New Tool: ProSource
Checkout our packaging and processing solutions finder, ProSource.
Start Your Search

Aseptic and ESL packaging keeps evolving (sidebar)

Arla’s ‘clean blow’ technique

Clean blow system at Arla
Clean blow system at Arla

Ordinarily, a key objective behind aseptic filling is shelf stability. Because you’re filling and sealing sterile product in a sterile container under sterile conditions, the package provides a one-year shelf life (typically) with no need for refrigeration or preservatives.

At Arla Foods’ showcase new plant near Leeds in England, aseptic filling technology is being deployed without shelf stability as a goal. The product, called Cravendale Purefiltre, is not aseptically processed. But it undergoes a unique filtration process prior to pasteurization that removes more of the bacteria that can cause milk to sour yet lets all the nutrients and flavors pass through. By combining sterile blow molding, aseptic filling, and Purefiltre processing, Arla says it is able to offer a fresher, creamier milk that tastes better and lasts longer than conventional refrigerated milk—seven days after opening and up to 20 days unopened.

The firm is tight-lipped about most of the technical details behind the new installation, including the identity of the aseptic filling system that’s used. More is known about blow molding, a through-the-wall operation that is believed to be operated by Logoplaste. That firm produces sterile high-density polyethylene bottles on a brand new system from Uniloy Milacron called the UMR2000CB reciprocating screw blow molder. Logoplaste is the first to commercialize the machine, which uses what Uniloy calls “clean blow” technology.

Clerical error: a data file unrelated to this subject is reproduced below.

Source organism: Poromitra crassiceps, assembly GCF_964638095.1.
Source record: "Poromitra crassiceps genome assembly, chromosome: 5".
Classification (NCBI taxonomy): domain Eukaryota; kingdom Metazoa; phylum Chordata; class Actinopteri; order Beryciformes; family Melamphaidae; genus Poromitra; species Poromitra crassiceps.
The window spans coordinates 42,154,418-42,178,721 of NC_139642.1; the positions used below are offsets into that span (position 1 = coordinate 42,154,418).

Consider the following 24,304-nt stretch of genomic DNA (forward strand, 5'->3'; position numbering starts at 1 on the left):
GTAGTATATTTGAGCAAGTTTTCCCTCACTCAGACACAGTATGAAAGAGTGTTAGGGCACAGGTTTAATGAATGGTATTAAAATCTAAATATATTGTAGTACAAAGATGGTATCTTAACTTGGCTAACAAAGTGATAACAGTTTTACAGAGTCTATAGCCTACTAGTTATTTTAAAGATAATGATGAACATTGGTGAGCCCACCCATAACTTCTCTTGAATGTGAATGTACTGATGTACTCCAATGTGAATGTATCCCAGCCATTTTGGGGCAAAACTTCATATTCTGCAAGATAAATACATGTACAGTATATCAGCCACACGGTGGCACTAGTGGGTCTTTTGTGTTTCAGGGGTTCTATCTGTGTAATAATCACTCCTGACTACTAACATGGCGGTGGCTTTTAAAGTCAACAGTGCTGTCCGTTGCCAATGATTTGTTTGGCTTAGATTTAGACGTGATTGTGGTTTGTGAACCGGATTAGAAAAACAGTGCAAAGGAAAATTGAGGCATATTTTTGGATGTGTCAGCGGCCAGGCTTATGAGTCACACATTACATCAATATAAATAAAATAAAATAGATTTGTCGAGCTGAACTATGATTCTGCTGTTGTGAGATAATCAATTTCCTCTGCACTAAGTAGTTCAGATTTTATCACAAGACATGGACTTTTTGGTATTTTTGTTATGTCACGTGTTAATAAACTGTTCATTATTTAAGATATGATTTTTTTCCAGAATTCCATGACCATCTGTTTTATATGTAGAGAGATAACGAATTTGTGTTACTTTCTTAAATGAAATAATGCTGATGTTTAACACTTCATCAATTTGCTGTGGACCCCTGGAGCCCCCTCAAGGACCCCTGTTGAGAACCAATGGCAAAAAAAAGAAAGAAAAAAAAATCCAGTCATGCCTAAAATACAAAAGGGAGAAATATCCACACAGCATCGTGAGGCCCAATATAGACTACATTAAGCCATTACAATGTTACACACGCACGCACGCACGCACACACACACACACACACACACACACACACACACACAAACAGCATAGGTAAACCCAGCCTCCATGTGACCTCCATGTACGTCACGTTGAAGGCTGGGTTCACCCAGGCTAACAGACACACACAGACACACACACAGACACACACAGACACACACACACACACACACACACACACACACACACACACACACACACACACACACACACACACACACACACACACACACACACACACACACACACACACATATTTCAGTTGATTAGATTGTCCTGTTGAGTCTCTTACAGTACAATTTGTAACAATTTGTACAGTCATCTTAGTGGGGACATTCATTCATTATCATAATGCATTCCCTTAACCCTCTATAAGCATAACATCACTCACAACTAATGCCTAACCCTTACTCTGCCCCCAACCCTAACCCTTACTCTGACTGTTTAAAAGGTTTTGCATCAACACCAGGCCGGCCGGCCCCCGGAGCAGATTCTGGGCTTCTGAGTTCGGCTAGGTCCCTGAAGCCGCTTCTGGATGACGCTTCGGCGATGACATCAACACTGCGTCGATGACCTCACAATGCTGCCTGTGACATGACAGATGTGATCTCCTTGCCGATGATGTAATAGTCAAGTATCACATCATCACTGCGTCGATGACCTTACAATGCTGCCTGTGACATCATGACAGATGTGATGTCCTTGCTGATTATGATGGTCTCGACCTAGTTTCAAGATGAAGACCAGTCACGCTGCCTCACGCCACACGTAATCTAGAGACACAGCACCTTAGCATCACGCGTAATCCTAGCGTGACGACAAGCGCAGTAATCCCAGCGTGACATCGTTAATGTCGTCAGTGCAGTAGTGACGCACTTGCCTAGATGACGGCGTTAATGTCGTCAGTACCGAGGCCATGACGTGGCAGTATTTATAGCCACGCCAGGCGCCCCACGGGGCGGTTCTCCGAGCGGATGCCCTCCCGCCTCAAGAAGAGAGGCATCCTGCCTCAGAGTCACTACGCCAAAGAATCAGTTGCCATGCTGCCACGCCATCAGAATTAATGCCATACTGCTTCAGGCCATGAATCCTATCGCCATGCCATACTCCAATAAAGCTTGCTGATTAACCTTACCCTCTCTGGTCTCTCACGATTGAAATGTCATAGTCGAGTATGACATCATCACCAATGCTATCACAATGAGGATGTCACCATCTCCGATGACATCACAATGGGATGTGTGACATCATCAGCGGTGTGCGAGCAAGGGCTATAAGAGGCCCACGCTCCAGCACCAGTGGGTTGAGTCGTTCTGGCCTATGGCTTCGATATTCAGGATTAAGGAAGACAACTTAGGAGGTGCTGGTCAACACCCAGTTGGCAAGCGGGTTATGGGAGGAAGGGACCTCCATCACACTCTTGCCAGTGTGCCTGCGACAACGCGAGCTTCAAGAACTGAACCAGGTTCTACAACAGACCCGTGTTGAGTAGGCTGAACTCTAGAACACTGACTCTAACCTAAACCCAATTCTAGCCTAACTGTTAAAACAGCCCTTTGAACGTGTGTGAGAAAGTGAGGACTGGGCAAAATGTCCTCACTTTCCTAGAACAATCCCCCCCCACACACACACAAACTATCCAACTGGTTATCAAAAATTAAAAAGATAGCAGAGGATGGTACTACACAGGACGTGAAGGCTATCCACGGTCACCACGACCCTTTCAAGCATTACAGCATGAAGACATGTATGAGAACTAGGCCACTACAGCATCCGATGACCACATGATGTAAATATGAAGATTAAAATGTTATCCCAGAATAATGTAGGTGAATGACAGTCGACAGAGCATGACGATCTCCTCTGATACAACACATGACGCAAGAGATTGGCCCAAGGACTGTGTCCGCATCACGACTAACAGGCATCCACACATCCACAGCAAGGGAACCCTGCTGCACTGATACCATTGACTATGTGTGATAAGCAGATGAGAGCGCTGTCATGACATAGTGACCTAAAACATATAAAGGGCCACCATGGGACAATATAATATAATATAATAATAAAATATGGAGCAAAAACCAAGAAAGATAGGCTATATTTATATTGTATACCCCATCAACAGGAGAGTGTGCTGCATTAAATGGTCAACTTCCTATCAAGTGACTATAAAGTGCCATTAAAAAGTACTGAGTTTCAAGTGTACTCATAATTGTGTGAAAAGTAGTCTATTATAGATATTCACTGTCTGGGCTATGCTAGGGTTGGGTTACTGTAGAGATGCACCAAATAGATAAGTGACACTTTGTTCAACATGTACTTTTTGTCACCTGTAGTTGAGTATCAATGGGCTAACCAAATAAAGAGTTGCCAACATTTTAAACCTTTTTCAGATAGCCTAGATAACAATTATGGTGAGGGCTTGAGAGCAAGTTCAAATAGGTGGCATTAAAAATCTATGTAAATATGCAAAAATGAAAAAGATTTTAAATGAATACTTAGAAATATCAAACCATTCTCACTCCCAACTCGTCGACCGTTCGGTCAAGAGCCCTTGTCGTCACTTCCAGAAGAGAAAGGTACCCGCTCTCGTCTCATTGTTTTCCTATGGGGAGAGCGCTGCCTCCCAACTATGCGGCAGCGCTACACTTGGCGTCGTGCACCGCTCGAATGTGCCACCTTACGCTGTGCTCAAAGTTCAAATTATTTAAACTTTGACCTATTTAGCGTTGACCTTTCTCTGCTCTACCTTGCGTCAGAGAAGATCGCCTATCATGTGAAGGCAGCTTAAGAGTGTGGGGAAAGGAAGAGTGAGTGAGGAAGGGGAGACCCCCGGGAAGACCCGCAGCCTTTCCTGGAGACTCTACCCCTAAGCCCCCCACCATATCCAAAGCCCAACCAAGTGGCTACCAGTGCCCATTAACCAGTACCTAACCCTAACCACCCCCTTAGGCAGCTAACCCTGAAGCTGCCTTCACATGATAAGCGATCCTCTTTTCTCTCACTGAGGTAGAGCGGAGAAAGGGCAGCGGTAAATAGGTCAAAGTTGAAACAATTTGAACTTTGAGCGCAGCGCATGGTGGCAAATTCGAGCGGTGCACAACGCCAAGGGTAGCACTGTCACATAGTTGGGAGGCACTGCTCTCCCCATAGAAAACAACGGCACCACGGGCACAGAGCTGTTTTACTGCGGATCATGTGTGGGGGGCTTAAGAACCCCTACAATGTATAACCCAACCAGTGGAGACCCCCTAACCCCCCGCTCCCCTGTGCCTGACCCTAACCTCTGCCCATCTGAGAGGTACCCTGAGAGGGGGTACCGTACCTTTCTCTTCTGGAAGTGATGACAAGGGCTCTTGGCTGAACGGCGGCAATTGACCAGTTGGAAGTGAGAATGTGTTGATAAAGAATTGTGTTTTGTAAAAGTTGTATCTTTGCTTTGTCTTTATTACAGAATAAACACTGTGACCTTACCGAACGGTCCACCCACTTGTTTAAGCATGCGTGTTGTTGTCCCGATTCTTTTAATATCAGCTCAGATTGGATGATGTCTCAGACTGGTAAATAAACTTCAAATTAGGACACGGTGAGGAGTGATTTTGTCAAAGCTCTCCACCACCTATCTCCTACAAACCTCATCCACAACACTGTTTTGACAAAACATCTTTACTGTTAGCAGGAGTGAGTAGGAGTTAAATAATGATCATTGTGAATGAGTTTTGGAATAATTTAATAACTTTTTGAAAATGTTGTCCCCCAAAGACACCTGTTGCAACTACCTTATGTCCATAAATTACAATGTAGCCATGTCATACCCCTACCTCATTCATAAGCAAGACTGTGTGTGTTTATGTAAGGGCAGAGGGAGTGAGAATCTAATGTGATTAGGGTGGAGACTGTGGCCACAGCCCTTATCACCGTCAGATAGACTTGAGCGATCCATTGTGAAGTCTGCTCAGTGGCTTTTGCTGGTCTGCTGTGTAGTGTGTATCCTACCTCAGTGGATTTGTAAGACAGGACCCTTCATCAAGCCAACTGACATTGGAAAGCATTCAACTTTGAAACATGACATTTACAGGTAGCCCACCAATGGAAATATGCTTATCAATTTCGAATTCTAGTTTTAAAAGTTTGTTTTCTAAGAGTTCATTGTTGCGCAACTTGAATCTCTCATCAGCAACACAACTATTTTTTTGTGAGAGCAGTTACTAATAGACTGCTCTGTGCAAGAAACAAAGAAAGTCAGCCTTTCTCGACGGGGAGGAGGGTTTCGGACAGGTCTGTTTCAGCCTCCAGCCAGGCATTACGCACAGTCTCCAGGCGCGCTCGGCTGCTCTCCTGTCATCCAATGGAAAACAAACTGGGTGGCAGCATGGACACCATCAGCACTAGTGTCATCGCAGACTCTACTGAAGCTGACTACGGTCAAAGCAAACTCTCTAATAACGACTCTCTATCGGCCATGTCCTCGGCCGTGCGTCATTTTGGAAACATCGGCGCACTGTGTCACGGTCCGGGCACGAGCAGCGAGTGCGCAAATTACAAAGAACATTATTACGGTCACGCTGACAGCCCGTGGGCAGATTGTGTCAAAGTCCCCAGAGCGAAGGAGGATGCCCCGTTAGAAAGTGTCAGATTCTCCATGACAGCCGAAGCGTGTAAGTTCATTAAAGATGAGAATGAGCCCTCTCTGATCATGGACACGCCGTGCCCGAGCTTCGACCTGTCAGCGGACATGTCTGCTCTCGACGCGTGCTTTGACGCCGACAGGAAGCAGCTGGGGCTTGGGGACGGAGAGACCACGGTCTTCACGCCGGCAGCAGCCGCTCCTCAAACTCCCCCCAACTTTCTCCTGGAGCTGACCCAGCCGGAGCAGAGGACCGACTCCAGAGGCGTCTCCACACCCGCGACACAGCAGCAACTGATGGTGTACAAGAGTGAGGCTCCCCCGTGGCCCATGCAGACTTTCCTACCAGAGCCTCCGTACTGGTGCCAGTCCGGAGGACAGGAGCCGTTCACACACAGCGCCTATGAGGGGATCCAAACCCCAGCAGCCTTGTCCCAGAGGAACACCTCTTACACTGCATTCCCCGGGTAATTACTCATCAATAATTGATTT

The blow molder combines Uniloy’s proven blow molding technology with sterile blowing air and an enclosed overpressured clamp area. This makes it possible for containers to be blown with bacteria-free air and be tightly sealed in a controlled, aseptic environment. A proprietary mechanical sealing method at the end of the blowing cycle seals the container, entrapping sterile air inside the bottle until it reaches the aseptic filler.

The first two of these UMR2000CB models, built at Milacron’s Batavia, OH, manufacturing center, are believed to be in operation at the Arla plant near Leeds. Each 10-cavity reciprocating-screw machine has a 90-mm extruder and a 100 HP drive system.

See the story that goes with this sidebar: Aseptic and ESL packaging keeps evolving

Discover Our Content Hub
Access Packaging World's free educational content library!
Unlock Learning Here
Discover Our Content Hub
Test Your Smarts
Take Packaging World's sustainability quiz to prove your knowledge!
Take Quiz
Test Your Smarts